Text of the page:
The Deerstalker Adventure Race & Fast Flashing0
neil posted in Travel on March 22nd, 2009
Little moments of the Meadows Marathon0
neil posted in Travel on March 21st, 2009
Climbing in the rain0
neil posted in Travel on March 8th, 2009
The weather Gods were not impressed by our 4am start, to the tune of significant and constant rainfall. We had to head further north than planned to find anything climbable and finished up in Glencoe. We walked up to the corrie in the half light, taking a considerable detour and leading some of those who followed us astray. The snow was deep off the trail and Fraser frequently dropped in to waist deep in front of me. With the benefit of his hindsight I could make more efficient progress and only infrequently lost my footing. The rain was unrelenting as Fraser and Ewan geared up and began to hack up the easy, but only climbable route. Visibility dropped as they started up and I headed back to the car, a good book and a warm sleeping bag. Four or so hours later they returned and we headed to the Clachaig inn. I continued wearing the sleeping bag and being an excellent place, no-one batted an eyelid. Photos decidedly “meh” but my 5D weathered the storm so I’m happy about that.
Glen Lednock & the sports climbing that never happened0
neil posted in Photos, Neil, Climbing, 5Dmk2 on March 1st, 2009
Fraser, David and I drove into Glen Lednock in pitch darkness and set up camp so we could go bouldering. The problem was the boulders were at the wrong scale. Often we would see a wonderful looking boulder in the distance and head towards it, only to realise it was head height or less. After some dispiriting tramping around we found two sensibly sized boulders which Fraser and Dave set about.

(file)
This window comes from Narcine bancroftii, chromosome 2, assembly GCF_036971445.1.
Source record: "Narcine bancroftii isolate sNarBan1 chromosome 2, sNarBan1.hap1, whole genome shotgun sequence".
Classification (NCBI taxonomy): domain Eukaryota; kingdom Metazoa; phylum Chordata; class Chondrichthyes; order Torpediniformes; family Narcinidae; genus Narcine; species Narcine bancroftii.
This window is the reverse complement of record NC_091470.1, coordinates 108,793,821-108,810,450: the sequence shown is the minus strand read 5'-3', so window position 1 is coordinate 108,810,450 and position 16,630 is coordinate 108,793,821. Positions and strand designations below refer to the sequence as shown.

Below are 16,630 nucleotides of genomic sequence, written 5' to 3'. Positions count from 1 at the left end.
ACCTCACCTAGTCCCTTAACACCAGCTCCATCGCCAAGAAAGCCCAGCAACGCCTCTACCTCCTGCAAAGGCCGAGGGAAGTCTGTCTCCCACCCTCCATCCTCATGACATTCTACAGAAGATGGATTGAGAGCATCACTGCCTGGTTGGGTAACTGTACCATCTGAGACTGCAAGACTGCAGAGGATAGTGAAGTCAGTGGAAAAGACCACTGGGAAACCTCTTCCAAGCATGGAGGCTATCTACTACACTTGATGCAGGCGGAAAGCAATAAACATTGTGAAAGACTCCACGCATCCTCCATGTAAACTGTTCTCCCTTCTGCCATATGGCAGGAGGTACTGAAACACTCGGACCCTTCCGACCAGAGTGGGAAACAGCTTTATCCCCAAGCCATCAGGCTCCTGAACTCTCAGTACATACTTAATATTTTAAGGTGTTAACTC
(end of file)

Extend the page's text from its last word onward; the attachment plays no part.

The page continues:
I wanted to try something a little different this time rather than just tossing hard light at the climbers from various angles. I schlepped a 46″ umbrella and badass lightstand up and down and across the glen to provide a big soft source. A flash bracket allowed me to affix two speedlights where they could shoot into the umbrella to give me enough power to work against daylight levels. I see there is a three way bracket for this sort of nonsense and its on my shopping list for next time. I’m pretty convinced that doubling flashes up on a power hungry light is the way to go. It means less lightstands to move, faster recycle times, slower battery reload intervals and much lighter and more flexible than battery studio gear (although I’d LOVE to field test a Profoto acute 7b….).
The umbrella light, with only two strobes, only really “cut it” when it was slightly overcast, but it provided a different look for these images. If we’re shooting bouldering and not route climbing and the weather report is for still air, I might bring the big brolly out again. As it was I spent a large time rolling huge rocks around to secure the lightstand to the ground. The bouldering problem we found seemed quite tricky and it was good to see Fraser having to pull out all the stops to make a move. The background of Glen Lednock was nothing to sneeze at. A good moment in a good location makes my life easy!
We then went to a roadside sports crag and I’ve been asked to say no more about it, save for Fraser’s manparts were wounded by his harness and the rock was really strange.